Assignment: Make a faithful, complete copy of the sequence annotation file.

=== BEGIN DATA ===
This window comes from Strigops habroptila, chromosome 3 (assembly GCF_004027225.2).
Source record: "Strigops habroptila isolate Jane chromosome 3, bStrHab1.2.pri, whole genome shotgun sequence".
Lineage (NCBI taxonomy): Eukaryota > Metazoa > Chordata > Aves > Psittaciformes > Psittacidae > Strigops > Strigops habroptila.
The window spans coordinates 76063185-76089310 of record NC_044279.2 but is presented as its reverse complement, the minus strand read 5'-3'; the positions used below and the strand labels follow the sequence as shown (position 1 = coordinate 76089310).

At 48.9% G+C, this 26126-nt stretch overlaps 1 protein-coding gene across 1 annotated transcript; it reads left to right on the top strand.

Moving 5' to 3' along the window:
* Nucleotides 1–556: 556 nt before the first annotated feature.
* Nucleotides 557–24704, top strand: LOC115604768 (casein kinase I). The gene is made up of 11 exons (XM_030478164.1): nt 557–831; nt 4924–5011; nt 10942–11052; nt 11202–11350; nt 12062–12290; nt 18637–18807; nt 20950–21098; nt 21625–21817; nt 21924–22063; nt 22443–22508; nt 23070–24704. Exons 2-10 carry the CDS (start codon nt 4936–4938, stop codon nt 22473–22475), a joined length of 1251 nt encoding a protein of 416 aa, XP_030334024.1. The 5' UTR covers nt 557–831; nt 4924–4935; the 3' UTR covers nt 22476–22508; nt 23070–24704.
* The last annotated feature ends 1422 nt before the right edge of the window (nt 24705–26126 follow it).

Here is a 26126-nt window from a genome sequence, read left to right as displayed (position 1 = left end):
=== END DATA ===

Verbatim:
This window comes from Strigops habroptila, chromosome 3 (assembly GCF_004027225.2).
Source record: "Strigops habroptila isolate Jane chromosome 3, bStrHab1.2.pri, whole genome shotgun sequence".
Lineage (NCBI taxonomy): Eukaryota > Metazoa > Chordata > Aves > Psittaciformes > Psittacidae > Strigops > Strigops habroptila.
The window spans coordinates 76063185-76089310 of record NC_044279.2 but is presented as its reverse complement, the minus strand read 5'-3'; the positions used below and the strand labels follow the sequence as shown (position 1 = coordinate 76089310).

At 48.9% G+C, this 26126-nt stretch overlaps 1 protein-coding gene across 1 annotated transcript; it reads left to right on the top strand.

Moving 5' to 3' along the window:
* Nucleotides 1–556: 556 nt before the first annotated feature.
* Nucleotides 557–24704, top strand: LOC115604768 (casein kinase I). The gene is made up of 11 exons (XM_030478164.1): nt 557–831; nt 4924–5011; nt 10942–11052; nt 11202–11350; nt 12062–12290; nt 18637–18807; nt 20950–21098; nt 21625–21817; nt 21924–22063; nt 22443–22508; nt 23070–24704. Exons 2-10 carry the CDS (start codon nt 4936–4938, stop codon nt 22473–22475), a joined length of 1251 nt encoding a protein of 416 aa, XP_030334024.1. The 5' UTR covers nt 557–831; nt 4924–4935; the 3' UTR covers nt 22476–22508; nt 23070–24704.
* The last annotated feature ends 1422 nt before the right edge of the window (nt 24705–26126 follow it).

Here is a 26126-nt window from a genome sequence, read left to right as displayed (position 1 = left end):